Earl Hogan

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Earl Lee Hogan (born 13 March 1920 in Hope, Indiana - died 3 June 2007 in Hope, Indiana) was a U.S. Representative from Indiana.[1]

Early life[edit]

Hogan was born in Hope, Indiana.[2] He attended public school in Burney, Indiana. He attended Indiana University and the University of Kentucky. As World War II approached Hogan enlisted in the United States Army Air Corps (1940) and remained in the service until 1945. He saw action as bombardier on the B-17 Flying Fortress, eventually receiving a Distinguished Flying Cross, a Purple Heart, and an Air Medal with three Oak Clusters.

Postwar career[edit]

Returning from military service, Hogan was appointed Deputy Sheriff of Bartholomew County, Indiana (1946–1950), then successfully ran for Sheriff of the same county for two terms (1950–1958).

Approaching the end of his second term as Sheriff, Hogan chose to run as a Democrat for the US House of Representatives, representing the Indiana Ninth District (1958). He was successful, and served in the 86th Session (January 1959-1961). After losing a re-election bid in 1960, he remained in Washington D.C. He served as assistant to the administrator of the Farmers Home Administration in 1961. He served as assistant to the administrator of the Rural Electric Administration from 1961 to 1962. He served as Midwest field representative in the Office of Rural Areas Development from 1962 to 1966. He served as Rural development specialist from 1966 to 1970, special projects representative from 1971 to 1975, chief of business and industrial loan division from 1975 to 1980, all in Farmers Home Administration.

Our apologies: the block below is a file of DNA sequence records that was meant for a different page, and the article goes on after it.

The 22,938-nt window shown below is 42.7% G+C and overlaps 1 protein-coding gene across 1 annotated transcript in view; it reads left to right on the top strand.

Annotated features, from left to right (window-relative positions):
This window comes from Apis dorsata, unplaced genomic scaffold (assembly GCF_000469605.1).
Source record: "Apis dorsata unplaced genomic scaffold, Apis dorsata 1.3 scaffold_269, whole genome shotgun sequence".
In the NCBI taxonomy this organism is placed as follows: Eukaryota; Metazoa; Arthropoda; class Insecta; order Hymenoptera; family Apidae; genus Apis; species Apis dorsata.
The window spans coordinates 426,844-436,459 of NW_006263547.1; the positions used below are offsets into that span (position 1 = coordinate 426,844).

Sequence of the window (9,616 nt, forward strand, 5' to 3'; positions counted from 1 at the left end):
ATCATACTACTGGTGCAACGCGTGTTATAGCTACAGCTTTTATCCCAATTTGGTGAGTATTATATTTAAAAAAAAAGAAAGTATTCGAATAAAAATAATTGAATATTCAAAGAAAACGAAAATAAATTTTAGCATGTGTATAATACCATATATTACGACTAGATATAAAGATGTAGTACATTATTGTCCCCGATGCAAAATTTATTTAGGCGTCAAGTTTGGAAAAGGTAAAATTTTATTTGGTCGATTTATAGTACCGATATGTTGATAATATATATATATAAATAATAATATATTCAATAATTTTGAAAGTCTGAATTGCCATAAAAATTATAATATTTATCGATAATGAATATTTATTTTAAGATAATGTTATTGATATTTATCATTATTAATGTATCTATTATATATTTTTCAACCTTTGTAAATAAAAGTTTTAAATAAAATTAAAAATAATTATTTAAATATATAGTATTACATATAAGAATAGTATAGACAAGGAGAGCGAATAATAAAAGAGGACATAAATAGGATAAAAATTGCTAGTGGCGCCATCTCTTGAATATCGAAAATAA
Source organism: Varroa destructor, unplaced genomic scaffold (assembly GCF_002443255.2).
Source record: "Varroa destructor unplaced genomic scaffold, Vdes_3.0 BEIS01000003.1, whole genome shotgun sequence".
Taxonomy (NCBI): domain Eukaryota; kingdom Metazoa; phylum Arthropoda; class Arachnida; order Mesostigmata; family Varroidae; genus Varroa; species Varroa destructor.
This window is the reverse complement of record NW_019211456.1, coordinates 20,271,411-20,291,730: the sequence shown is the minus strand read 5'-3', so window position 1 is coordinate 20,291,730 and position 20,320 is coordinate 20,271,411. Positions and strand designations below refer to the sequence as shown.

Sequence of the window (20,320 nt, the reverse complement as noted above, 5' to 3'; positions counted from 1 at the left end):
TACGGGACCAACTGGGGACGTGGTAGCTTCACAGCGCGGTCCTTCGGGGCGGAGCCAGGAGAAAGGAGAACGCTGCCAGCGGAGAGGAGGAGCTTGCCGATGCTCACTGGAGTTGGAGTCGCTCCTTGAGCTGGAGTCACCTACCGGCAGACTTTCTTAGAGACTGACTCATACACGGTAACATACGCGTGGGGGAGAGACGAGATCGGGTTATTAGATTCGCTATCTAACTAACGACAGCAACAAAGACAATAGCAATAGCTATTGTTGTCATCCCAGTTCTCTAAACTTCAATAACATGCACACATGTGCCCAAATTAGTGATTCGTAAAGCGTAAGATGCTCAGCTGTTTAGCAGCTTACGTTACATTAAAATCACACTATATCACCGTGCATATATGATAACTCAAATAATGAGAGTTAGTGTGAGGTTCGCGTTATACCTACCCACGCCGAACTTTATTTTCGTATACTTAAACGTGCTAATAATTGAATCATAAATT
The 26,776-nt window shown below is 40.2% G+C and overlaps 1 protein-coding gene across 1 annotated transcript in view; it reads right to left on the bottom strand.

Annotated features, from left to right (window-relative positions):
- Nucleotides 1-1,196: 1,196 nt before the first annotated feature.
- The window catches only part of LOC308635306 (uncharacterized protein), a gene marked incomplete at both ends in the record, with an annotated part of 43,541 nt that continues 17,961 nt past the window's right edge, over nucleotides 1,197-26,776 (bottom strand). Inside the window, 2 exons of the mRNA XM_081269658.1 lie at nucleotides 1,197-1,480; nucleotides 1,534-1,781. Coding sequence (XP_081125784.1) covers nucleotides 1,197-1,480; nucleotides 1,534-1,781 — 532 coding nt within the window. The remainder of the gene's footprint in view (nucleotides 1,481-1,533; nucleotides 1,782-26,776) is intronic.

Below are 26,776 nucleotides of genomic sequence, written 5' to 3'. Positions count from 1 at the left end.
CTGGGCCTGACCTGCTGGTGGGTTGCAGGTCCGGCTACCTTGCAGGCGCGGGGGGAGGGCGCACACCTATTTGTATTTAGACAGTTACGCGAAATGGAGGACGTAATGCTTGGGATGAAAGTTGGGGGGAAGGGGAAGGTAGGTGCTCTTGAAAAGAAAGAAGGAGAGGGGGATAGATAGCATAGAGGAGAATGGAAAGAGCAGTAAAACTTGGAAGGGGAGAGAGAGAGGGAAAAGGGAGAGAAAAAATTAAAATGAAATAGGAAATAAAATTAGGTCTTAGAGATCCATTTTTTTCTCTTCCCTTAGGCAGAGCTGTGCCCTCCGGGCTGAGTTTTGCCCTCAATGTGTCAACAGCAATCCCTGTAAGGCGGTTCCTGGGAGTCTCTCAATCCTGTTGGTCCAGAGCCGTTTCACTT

In 1966 Hogan also returned to Indiana State government service, serving as the secretary of the Indiana State Rural Development Committee from 1966 to 1980. He served as chairman of the State advisory board, Indiana Green Thumb, Inc. from 1975 to 1982.

He was married to Alma Guy Benthal who died in 2000. Hogan died in Hope, Indiana in 2007, at age 87. He left six children, Roger, Terry, Richard, Robert, Patricia and Nancy. He had eight grandchildren, Justin, Kelly, Connor, Zachary, Emma, Katelyn and two great grandchildren, Jaydon and Janessa.

References[edit]


 This article incorporates public domain material from websites or documents of the Biographical Directory of the United States Congress.